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My synaesthetic
alphabet and digits
What it Is
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Synaesthesia (syn -joined, aethesia -sense) is a neurological rarity in which two or more senses are connected. For example music might be "seen" in colours and patterns, or taste may be seen in shapes, letters and number have textures.

These associations are present  from as early as the synaesthete can remember, or from the first time the stimuli was presented, eg the first time they smelled cinnamon or when they first learned the alphabet.

Sometimes people mistakenly think they are have synaesthesia because, eg, they see spheres when eating an orange, red when thinking of anger, smoothness with cream, or blue with a song about the sea. Often these types of associations may
seem arbitrary but there is still a subtle link. These are learned associations.

The synaesthete's senses are
arbitrarily linked.  A true synaesthete may, eg, see the letter 'b' as pink, or think that chicken tastes spherical, or associate back pain with lavender squiggles. These associations are constant (eg 'q' will always be orange, etc)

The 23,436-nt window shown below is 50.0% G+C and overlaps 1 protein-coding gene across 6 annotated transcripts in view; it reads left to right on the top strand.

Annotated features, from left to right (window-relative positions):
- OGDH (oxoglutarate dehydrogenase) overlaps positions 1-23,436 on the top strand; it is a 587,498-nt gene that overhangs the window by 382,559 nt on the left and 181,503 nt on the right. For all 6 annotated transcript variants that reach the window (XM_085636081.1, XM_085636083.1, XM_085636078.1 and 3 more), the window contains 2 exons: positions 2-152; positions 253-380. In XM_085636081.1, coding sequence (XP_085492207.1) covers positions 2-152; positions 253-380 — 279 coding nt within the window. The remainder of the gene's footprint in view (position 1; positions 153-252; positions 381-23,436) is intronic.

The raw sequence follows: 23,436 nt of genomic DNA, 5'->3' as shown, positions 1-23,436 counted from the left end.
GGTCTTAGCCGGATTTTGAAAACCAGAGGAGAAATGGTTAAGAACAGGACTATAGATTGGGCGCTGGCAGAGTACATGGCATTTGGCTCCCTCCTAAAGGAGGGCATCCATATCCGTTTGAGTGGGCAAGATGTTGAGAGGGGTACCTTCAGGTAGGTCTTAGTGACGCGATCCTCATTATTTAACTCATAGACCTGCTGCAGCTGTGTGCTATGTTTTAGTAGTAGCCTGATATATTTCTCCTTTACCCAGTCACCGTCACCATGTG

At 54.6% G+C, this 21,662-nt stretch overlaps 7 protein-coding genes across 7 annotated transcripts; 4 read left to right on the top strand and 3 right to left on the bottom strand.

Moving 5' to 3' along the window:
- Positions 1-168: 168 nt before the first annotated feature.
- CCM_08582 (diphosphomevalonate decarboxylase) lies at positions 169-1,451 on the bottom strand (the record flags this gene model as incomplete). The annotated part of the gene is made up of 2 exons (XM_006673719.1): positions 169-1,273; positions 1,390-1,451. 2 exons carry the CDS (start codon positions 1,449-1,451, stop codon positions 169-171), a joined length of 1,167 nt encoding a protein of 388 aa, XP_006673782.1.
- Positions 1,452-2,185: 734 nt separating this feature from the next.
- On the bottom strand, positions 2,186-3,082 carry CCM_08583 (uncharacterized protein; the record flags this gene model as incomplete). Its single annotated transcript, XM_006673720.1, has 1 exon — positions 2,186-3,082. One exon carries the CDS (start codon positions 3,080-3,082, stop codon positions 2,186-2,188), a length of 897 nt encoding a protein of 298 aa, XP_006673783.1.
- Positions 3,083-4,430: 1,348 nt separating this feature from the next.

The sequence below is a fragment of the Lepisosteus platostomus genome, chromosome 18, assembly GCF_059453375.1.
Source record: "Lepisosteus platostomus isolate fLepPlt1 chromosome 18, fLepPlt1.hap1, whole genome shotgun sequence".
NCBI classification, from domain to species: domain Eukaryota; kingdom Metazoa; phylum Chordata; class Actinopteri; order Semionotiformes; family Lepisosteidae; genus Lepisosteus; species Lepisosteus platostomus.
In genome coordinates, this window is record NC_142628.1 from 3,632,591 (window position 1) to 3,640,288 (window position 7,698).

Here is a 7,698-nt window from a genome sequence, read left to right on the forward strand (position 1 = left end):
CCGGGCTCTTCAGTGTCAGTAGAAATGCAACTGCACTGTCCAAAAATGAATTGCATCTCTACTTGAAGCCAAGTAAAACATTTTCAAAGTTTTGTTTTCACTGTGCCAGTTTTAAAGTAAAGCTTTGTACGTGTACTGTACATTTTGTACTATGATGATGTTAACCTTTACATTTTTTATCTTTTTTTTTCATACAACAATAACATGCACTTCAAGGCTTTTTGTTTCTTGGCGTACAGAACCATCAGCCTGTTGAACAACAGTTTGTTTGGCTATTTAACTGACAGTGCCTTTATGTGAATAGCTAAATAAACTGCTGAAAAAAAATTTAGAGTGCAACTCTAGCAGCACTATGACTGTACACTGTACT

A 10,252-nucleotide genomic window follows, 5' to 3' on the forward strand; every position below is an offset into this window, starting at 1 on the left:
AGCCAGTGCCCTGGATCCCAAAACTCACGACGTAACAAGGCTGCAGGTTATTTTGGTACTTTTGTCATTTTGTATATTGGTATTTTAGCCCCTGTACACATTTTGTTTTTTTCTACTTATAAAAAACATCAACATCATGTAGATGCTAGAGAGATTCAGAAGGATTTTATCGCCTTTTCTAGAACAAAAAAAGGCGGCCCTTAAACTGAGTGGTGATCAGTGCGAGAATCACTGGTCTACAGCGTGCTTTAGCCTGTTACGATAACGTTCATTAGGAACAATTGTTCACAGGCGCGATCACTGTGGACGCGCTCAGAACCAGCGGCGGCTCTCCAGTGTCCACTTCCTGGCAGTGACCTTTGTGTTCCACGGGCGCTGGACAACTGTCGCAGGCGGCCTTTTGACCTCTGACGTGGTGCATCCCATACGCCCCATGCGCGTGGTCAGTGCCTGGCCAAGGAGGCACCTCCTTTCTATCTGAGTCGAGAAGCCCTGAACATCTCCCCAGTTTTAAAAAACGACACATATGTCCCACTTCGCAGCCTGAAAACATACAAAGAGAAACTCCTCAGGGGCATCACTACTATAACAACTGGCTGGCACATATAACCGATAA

Trends in Synaesthesia
Synaesthesia is thought to be very rare. Estimates of its rate of occurence vary greatly (i've read anything from between 1 in 2,000 and 1 in a million!!) but the most commonly agreed upon figure is about 1 in 25,000. Because of its rarity, and because many synaesthetes don't realise that it is abnormal, scientific studies can be fairly inaccurate. While it seems that anyone can have synaesthesia, scientists have observed the following trends:

~ Synaesthesia is probably genetic. Many synaesthetes have synaesthetic parents/siblings, or at least a family history of some of the other traits listed below. (To my knowledge I have no synaesthetic relatives, but most other synaesthetes I have contacted do.)

~ It seems female synaesthetes are far more common than male synaesthetes. Synaesthesia may be carried by the X-chromosome. (I'm a girl)

~ It seems that synaesthetes are almost always very intelligent. However, it might just seem this way because famous synaesthetes include geniuses such as Ludwig van Beethoven, poet Vladimir Nabakov (and some other artists and composers I've forgotten the names of). Also, "intellectuals"  in the scientific world, etc, are more likely to discover that synaesthesia is not normal. (I'd like to agree with this theory, hehe. Most of the synaesthetes who have emailed me seem/claim to be very intelligent. )

~ Synaesthetes are far more likely to be left handed or ambidextrous than the general population. (Not me.)